Wind Power Now and Tomorrow
Anyone driving from Los Angeles to Palm Springs can’t help but notice the gritty landscape both rural and urban along the way. Each of these has a unique charm to those who see it that way. One thing everyone can see, however, when nearing Palm Springs are the thousands of wind turbines marching across the desert like colossal aliens. Do these wind power turbines have a future in a sustainable energy program? Let’s take a look.
Wind power is defined as the conversion of energy from wind into a form of energy through the use of turbines. The amount of economically feasible extractable power from wind available is much more than from other sources of energy in use today. Wind power is also a non-polluting, sustainable form of energy, making it well worth the expense of further research and development of extracting wind power perhaps by other means than the giant turbines most in use today.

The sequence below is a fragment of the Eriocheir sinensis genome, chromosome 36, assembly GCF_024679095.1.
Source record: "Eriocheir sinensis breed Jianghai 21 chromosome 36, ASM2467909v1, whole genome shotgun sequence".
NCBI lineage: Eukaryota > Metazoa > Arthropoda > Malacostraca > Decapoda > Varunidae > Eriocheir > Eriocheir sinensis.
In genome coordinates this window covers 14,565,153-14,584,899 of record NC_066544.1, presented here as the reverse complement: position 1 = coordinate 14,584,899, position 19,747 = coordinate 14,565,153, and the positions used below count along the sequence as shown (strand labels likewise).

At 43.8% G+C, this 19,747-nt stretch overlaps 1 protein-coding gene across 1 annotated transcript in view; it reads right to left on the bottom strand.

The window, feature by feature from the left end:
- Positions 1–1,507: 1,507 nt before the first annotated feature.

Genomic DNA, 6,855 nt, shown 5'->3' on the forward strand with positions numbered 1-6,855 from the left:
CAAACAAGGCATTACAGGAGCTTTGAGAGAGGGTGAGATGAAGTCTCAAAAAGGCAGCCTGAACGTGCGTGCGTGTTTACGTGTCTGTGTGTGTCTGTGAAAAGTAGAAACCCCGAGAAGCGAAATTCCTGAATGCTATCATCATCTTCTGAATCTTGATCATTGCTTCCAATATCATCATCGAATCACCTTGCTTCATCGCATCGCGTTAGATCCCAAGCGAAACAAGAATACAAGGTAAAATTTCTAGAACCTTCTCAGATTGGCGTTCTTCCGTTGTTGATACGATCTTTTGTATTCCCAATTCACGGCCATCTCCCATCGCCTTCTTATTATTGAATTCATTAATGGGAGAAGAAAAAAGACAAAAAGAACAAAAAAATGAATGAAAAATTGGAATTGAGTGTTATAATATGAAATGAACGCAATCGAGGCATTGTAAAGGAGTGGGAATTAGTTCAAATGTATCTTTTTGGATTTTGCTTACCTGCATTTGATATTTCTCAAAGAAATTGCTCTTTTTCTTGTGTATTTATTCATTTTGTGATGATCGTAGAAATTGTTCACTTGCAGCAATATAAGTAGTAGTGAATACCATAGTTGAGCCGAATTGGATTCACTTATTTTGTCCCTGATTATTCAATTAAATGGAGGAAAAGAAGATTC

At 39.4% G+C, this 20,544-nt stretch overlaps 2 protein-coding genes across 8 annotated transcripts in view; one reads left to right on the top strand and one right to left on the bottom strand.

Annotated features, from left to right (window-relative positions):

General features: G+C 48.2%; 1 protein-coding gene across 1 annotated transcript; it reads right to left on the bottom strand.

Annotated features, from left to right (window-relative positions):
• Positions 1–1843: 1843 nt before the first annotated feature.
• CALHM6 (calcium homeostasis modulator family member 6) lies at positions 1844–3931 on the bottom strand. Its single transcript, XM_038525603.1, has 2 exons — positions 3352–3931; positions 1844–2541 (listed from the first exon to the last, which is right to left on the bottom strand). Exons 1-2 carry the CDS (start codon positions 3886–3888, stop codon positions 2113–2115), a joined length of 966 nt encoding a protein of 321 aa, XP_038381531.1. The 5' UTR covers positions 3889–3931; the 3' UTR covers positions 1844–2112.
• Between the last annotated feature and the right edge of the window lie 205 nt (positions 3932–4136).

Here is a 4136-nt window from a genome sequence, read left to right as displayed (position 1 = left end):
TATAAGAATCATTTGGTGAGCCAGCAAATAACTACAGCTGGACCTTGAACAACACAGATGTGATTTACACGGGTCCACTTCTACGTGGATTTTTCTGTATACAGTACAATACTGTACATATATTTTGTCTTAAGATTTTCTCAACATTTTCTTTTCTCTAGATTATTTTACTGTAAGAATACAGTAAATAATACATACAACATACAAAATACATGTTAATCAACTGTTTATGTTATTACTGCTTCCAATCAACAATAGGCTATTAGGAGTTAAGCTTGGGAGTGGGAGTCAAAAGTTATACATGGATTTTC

Currently, wind power has the capacity to generate 430 TWh (terrawatt hour) annually or about 2.5% of worldwide energy usage. A large wind farm generally contains several hundred individual wind turbines all connected to an electric power transmission network. Offshore wind energy harnesses the best wind speeds so we will undoubtedly encounter more and more of these offshore farms in the future.
At this point, the offshore facilities provide energy only to isolated locations. The utility companies, though, are increasingly tapping into and buying the electricity generated by these small offshore farms.
The construction of new wind farms is often hampered by the NIMBY philosophy (Not In My Back Yard) due to the ungainly visual impact they provide. The fact remains that they are a viable source of green, non-fossil energy and they here to stay. NIMBYs may learn to view these giants as art forms when they come to understand the positive impact they have on the environment.